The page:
As regular CFZ-watchers will know, for some time Corinna has been doing a column for Animals & Men and a regular segment on On The Track... particularly about out-of-place birds and rare vagrants. There seem to be more and more bird stories from all over the world hitting the news these days so, to make room for them all - and to give them all equal and worthy coverage - she has set up this new blog to cover all things feathery and Fortean.

Monday 22 May 2017

Cockatoos keep their tools safe

Date: May 16, 2017
Source: University of Veterinary Medicine -- Vienna

Only a few animal species such as New Caledonian crows or some primates have so far been found to habitually use tools. Even fewer can manufacture their own tools. Nevertheless, the Goffin's cockatoo, an Indonesian parrot, exhibit both abilities while seemingly lacking a genetic adaptation for tool use. Researchers at the University of Veterinary Medicine Vienna and the University of Vienna have now shown yet another tool-related ability in these clever parrots.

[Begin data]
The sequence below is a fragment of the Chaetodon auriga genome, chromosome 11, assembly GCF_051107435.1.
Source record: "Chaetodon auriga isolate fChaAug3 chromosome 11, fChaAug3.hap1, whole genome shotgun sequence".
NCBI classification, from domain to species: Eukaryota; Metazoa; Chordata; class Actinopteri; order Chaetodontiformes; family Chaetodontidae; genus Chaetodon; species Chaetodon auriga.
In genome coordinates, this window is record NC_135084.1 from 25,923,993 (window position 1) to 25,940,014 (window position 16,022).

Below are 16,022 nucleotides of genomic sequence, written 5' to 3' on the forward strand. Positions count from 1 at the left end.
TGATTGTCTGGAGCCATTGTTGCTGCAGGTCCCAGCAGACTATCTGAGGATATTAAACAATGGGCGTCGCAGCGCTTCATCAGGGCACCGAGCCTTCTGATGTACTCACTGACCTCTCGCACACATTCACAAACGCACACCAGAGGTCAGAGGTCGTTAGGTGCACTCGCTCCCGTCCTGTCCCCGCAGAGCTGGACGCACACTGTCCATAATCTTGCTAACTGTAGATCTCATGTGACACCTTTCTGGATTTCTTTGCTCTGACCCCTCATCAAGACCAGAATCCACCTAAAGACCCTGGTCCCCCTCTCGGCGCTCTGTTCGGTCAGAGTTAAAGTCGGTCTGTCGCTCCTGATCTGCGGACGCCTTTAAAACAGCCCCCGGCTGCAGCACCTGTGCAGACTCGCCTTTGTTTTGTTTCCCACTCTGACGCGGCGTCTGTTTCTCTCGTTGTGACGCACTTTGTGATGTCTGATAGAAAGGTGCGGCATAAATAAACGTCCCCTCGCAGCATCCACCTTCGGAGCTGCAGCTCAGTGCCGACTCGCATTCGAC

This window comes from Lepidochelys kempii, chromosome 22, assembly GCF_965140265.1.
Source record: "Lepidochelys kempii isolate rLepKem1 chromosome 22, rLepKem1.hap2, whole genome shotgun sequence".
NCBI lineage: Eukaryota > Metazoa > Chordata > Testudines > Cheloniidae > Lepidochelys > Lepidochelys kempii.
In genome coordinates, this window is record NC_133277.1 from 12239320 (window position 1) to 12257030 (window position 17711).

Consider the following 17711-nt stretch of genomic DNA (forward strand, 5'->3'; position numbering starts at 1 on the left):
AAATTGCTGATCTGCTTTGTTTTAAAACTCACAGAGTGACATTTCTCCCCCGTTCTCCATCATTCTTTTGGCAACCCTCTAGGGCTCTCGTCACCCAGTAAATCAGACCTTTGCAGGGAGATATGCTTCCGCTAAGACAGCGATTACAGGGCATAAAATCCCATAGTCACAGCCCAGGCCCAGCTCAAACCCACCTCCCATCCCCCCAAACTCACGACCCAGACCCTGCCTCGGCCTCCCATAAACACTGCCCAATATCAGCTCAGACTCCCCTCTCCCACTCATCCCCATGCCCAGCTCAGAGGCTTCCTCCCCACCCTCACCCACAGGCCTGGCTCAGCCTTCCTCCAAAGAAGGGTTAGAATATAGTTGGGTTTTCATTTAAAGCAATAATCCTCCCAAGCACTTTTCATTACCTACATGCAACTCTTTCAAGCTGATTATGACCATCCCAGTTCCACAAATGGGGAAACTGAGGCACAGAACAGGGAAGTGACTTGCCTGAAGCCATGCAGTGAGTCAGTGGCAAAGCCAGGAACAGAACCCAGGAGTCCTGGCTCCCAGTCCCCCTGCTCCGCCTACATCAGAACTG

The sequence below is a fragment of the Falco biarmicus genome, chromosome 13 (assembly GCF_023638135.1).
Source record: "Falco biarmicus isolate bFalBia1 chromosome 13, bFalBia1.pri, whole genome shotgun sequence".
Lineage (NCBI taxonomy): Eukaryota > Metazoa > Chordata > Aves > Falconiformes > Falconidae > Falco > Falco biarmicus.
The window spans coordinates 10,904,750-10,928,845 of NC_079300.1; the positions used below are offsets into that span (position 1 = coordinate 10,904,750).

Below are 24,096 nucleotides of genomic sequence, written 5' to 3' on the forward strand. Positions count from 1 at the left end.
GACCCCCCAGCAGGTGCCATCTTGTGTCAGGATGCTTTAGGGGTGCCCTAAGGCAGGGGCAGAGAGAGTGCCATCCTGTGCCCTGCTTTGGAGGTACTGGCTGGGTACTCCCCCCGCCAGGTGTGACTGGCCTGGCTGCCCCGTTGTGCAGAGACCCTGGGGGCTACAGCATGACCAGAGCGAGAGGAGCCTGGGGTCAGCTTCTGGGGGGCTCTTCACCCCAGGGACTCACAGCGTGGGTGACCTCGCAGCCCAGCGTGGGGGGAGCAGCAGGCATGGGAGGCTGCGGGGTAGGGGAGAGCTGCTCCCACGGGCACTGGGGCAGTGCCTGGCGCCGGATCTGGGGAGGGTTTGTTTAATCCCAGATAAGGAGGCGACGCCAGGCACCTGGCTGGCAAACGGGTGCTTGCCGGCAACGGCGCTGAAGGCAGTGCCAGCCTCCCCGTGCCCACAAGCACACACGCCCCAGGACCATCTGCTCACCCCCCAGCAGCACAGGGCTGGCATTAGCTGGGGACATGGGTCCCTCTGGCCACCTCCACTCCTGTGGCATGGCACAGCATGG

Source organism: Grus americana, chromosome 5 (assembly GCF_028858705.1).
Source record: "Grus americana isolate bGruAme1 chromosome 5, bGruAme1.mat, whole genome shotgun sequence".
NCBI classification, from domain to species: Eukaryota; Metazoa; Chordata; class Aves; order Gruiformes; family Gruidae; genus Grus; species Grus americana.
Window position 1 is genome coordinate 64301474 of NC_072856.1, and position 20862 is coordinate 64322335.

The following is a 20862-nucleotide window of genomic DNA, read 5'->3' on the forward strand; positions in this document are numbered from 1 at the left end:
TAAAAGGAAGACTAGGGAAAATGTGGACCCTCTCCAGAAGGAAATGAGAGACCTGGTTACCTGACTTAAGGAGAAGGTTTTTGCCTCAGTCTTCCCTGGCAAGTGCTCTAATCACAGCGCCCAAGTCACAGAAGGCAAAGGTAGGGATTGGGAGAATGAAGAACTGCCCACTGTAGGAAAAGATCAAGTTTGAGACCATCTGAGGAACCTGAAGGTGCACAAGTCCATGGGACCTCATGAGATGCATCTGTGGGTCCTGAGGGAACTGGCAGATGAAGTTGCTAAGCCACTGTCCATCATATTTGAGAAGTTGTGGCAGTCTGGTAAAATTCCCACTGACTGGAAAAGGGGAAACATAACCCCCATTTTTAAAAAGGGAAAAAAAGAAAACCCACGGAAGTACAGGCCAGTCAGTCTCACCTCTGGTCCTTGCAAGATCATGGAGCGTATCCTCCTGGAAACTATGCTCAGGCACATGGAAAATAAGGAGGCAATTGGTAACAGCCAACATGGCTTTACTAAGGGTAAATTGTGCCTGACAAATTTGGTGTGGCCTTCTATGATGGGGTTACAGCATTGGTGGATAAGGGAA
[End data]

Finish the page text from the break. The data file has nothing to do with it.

After a brief learning phase, they keep their tools safe nearby without dropping them while feeding until the last of five difficult-to-obtain food rewards has been retrieved. In order to succeed, they are able to adapt their behavioural routines in a way that allows for feeding and holding the tool both at the same time. This not only highlights the learning abilities of these animals but also suggests the ability to plan their body movements. The study was published in the scientific journal Animal Behaviour. Any craftsman knows that it is much easier to always keep a pair of pliers or a hammer safe at hand inside a belt instead of having to retrieve it every time it is needed. Having to look for tools, to buy or to manufacture them usually involves a much larger effort than keeping them safe to reuse them at any time.

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